Self-Injection, a rising phenomenon

Self-Injection, a rising phenomenon

Self-Injection, a rising phenomenon

Please read with caution as the following content may be distressing, triggering and is unsuitable for under 18s.

A clip was recently brought to my attention of a 22-year-old reality celebrity who appeared to engage in self-injection with lip filler. In one hand she held the camera and the other she held a syringe. She called out as she struggled with fear of needles before she accidentally jabbed herself.

It was evident she was not alone in the online clip as she sought reassurance from the people in the room. She attracted a large scale audience who watched her series of snapchat clips where she later declared ‘I did not do it’.

A comment read…..’Wow! What is wrong with these girls?’

I think it is important to address this comment to raise awareness and understanding of this issue.

The clip clearly displays the Lip filler brand and care is taken to ensure it is noticeable throughout. Advertising in this way is deemed irresponsible at best and question ethical advertising standards. It is dangerous to assume all Aesthetic companies and practitioners uphold the same standards of advertising and as an unfortunate and catastrophic result of this, professional responsibilities and client experience do deviate drastically.

Snapchat is predominately used by a younger female demographic. Some may regard this as a predatory tactic and exploiting vulnerabilities of adolescent populations as you learn to adjust to a changing body. This could, therefore, be a highly susceptible time for the viewer which can bring about body shaming and the development of a negative body image. The wealth of Research on Body Dysmorphic Disorder shows us that diagnosis of this mental illness is most common during adolescence which further implicates this exposure for viewers.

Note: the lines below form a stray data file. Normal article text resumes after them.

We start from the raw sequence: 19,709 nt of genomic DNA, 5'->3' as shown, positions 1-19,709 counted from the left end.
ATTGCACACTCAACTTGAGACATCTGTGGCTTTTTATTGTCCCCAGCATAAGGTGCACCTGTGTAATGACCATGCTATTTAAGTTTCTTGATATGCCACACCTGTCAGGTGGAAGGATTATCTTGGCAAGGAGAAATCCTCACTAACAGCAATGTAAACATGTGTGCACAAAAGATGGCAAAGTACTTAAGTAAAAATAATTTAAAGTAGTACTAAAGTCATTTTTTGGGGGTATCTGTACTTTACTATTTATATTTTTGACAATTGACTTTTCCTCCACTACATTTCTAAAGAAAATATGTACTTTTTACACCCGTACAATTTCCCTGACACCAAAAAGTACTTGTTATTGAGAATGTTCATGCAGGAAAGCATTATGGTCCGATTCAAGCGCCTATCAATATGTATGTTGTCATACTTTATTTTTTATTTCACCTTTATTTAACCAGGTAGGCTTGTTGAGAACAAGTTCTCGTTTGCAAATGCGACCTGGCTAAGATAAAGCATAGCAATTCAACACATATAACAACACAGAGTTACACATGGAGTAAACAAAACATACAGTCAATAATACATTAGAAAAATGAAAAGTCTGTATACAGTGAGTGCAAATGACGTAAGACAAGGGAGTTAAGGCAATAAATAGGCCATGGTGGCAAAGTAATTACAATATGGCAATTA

Those that engage in self-injection without a public profile may too share a deep-rooted fear in needles and also put a great importance on their appearance and the way they look. This may be driven by vulnerability to social and cultural expectations which guides and fuels the value of the aesthetic industry which was last valued at $53.3 billion for its services and products.

Self-injection has been used for many years in a valid medical prescription for managing chronic illness and IVF for example.  Subjecting yourself to injections in this way will be guided by medical professionals encompassing needle safety and disposal.  Cosmetic Self-injection, on the other hand, is overriding aesthetic professionals and poses phenomenal risks which include skin infection, stroke, blindness, loss of skin, collapse veins, puncture marks, ulceration, scar tissue, and malformation. This, of course, can bring about unwanted health issues and further be problematic for potential product recall as side-effects are not reported appropriately.

One way in which reputable aesthetic retailers attempt to control and inhibit the general population having access to their products is by ensuring the buyer has professional medical status prior to purchase. However, desperation is a prominent feature of some self-injectors.  Self-injectors have begged pharmaceutical retailers to loosen their restrictions to allow them access to some branded products despite them not having a medical licence. As a consequence, the use of DIY fillers is on this rise with users blending their own DIY mixes derived from cooking oil to reach the desired effect.

With the comments displayed on the many online features of self-injection, it may be easy to speculate that someone who self-injects may be doing so out of vanity, low IQ, and lacking common sense. However, this stigma of self-injection is unhelpful at best.

Given the prolific risks and distress associated with many that have shared their self-injection journey, it may be worthwhile to consider self-injection in the self-injury cluster. Self-injury indicates an intentional act to cause harm to oneself.

Self-injection is on the increase and is not limited to just filler and Botox. Anabolic Steroid use is also harmful and brings about additional risks. Whilst you may proclaim ‘That’s disgusting’ ‘What is wrong with them’ the actuality of both physical and psychological suffering for the injector must not be overlooked and enabling access to specialist mental health support is fundamental.

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Written by Kimberley Personal Wellness Trainer @KLNIK Wilmslow.